Work goes on. Inheritance now works just as well as under the original object model, aside from being able to inherit from PMCs is not yet specified (though it's next in the design pipeline). Attributes, methods and instantiation are all in place. A lot of the curernt work is on changes to allow interoperability between different class systems. My goal for this week is to get a lot of that stuff sorted out.
I've also been eyeing up the Perl 6 to Parrot compiler. My hope is that I can contribute to that in order to get some basic object stuff working. My dream is to have something working in time for NPW, where I'm talking about the Perl 6 object model. It'd be really great to be able to say "and Perl 6 on Parrot can do some of this stuff now too". The hacking goes on... :-)
Saturday, 24th March 2007
Slides From UKUUG
The slides from my talks at UKUUG are now uploaded and on the talks page. I gave the two talks I was originally scheduled to give: one on the Perl 6 langauge and one on deployment related issues (including Parrot, module naming, Perl 5 to Perl 6 migration and CPAN6). Both were well attended, the first one having a really great question and answer session at the end (thanks to everyone for asking such great questions). My feeling from talking to people is that many have gone away with a much better opinion of Perl 6 than before my talks - some now believing that it would actually happen and others really looking forward to the new language features.
Additionally, after a bit of persuasion from CLK, I gave a talk called "PowerShell Rocks!" - a talk on Microsoft's new shell. This was somewhat crazy given I was at a UNIX conference, so I made sure to poke fun at myself for that. I think I provied a bit of amusement at the end of the conference - I was the last of the lightning talks - as well as showing that there is Another Way to the traditonal shells we know and love.
Monday, 12th March 2007
Playing with bird guts
After a serious lack of time for hacking on Parrot in much of January and February, I'm now digging back in. This was much inspired by the recent hackathon in Arnhem, where I spent a lot of my time working with Allison Randal and others on the design of the Parrot object model. It's also due to free time being more available, which is always helpful.
I started working on implementing the new objects design, and wanted to use PMETHOD (where you write a method in a PMC, but it takes parameters using the Parrot Calling Conventions) and PMINVOKE (which calls a PMETHOD from within a PMC - again, using the Parrot Calling Conventions rather than the C ones). However, I discovered that PMINVOKE wasn't fully implemented, so I went and did that. A little while later, I'd got attribute lookup and the attribute lookup cache implemented and working. Then I started on implementing inheritance and...BOOM! Segfault! Win a kitten.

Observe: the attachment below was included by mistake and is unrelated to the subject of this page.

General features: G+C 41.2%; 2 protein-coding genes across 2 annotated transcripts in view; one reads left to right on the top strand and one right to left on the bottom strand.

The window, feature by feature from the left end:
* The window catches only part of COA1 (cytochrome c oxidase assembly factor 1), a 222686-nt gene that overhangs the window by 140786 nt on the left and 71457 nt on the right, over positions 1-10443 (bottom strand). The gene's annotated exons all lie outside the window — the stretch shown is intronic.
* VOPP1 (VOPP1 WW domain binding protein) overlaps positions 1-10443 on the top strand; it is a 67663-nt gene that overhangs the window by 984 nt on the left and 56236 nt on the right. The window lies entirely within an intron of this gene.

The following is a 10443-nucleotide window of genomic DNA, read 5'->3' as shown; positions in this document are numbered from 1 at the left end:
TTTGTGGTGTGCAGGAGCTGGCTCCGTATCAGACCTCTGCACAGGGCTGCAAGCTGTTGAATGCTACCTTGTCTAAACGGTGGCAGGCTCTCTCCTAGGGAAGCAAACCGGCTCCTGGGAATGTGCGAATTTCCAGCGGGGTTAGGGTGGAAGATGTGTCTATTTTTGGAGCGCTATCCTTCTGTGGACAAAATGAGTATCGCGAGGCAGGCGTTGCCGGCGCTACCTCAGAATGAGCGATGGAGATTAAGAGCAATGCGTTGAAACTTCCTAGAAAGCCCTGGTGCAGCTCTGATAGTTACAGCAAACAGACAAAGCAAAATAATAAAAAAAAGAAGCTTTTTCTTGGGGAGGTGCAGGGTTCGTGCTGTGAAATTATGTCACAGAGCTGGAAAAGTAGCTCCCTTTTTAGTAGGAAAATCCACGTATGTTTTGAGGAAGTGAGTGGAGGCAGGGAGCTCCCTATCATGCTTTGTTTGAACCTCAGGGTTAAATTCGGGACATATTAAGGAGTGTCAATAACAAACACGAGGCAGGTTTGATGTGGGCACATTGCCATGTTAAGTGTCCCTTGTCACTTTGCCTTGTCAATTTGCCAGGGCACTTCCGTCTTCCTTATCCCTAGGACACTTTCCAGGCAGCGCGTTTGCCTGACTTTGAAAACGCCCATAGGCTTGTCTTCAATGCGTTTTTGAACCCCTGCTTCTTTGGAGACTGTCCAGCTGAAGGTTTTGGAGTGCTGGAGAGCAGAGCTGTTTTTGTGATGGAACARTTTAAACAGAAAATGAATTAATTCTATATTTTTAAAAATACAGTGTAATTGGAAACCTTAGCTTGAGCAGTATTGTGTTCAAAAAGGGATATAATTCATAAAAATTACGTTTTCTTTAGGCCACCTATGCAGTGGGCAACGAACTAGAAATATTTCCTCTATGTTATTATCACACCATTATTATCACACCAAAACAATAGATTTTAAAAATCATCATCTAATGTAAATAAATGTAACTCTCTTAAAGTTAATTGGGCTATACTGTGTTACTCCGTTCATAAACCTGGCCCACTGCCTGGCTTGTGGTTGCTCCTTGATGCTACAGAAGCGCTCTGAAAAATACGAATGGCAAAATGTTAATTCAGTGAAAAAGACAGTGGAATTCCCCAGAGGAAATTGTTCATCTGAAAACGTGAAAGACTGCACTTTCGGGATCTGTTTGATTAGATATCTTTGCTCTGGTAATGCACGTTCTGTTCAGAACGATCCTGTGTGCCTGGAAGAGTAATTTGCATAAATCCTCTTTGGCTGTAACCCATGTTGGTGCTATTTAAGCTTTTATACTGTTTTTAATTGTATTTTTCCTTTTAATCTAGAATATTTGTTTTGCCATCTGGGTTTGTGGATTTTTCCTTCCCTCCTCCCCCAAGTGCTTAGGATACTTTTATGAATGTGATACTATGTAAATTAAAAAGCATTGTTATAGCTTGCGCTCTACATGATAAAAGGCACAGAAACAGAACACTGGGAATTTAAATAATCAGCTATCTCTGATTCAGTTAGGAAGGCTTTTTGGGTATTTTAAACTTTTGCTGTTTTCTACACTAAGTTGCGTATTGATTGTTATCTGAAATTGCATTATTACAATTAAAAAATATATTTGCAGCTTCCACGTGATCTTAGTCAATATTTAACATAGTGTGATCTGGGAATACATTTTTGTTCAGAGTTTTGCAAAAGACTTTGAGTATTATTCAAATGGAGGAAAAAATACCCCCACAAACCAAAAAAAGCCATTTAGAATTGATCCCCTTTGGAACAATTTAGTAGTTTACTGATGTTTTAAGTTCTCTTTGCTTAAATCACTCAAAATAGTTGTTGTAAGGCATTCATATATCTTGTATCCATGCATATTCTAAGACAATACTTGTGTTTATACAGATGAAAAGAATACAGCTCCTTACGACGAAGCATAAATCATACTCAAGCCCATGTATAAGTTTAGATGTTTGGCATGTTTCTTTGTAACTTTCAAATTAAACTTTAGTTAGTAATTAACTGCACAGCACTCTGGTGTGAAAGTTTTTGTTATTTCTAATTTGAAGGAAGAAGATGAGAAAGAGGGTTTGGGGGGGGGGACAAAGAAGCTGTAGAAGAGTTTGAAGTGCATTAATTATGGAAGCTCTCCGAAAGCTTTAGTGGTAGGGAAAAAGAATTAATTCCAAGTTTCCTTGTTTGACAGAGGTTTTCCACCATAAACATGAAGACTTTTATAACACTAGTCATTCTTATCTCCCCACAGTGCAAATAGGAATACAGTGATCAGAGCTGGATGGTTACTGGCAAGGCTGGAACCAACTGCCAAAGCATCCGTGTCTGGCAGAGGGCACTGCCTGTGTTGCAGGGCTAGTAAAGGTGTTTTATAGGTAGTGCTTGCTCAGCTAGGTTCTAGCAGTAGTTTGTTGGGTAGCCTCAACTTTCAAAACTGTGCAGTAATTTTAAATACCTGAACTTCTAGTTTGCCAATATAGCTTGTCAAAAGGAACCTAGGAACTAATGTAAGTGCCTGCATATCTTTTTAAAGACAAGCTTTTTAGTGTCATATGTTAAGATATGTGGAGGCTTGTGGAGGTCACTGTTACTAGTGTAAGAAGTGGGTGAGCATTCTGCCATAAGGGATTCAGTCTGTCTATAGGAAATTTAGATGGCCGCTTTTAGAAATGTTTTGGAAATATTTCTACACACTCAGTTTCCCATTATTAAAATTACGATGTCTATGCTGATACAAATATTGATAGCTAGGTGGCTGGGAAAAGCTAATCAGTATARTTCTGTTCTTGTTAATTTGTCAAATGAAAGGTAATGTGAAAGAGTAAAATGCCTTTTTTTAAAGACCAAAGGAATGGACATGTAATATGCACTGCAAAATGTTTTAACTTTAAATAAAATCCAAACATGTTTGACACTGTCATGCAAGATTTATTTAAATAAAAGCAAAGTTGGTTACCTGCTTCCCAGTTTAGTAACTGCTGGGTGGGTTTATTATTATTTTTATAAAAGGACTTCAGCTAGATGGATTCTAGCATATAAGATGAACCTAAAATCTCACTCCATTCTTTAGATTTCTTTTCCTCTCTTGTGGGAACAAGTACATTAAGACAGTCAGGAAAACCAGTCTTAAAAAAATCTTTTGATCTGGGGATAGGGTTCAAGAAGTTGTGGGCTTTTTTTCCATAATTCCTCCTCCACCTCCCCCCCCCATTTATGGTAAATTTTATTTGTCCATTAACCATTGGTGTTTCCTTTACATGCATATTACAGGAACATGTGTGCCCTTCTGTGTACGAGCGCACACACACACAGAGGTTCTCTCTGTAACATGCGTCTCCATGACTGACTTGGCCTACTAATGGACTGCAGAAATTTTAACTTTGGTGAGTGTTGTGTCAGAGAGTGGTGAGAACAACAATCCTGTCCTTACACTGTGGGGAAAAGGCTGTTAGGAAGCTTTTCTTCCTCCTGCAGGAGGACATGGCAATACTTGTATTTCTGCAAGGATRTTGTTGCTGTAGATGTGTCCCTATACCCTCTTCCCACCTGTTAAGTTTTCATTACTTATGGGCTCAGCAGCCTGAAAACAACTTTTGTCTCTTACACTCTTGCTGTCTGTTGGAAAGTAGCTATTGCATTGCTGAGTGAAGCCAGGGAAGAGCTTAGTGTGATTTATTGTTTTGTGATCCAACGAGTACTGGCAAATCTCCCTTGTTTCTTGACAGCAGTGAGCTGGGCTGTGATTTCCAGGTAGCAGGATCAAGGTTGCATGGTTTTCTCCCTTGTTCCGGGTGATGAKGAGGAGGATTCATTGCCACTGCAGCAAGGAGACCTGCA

Turns out that PMETHODs and PMINVOKE did not take a return continuation at the Right Time (namely, before pushing a new context onto the context linked list) or even at all. First, here's a little bit of background into contexts. A context is kinda important, because it's where the registers live. One important thing to know about a context is that it is not, in itself, a garbage collectable object. It's just a C structure. That means that unless some PMC is referencing it and requests that its registers are marked during garbage collection, the contents of its registers will never get seen by the garbage collector. If that happens, you end up with PMCs still referenced by registers but not anywhere else (this is not an unusual situation) being garbage collected. Then you try and use them garbage collected PMCs, and things really don't work out.
Parrot uses Continuation Passing Style internally. There are some nice diagrams describing this in a couple of my Parrot talks (the LPW 2005 one has 'em) if you want to see those. But basically, a return continuation is a PMC that references the context of the caller (noting that you have one context per sub call). A context in turn refers to its current return continuation. To make it clear - the garbage collector does not walk down the chain of contexts by looking at the caller context in them. Instead, the return continuation PMCs form a chain - though not with each other, but via the contexts. Basically, a return continuation points to the context of the caller, which holds a return continuation that points to the context of its caller, and so on.
When you take a return continuation, it grabs the current context. That means you must do it *before* you create a new context, so that the return continuation is referencing the previous context. It also means you must do it *whenever* you create a new context, even if it's not for a real sub, but just a fake one that arguments can be returned into.
Anyway, I hope that's a little bit of insight into contexts and return continuations for anyone who looked at my check-in and thought "it's cool he fixed it, but I've no clue what he did". :-)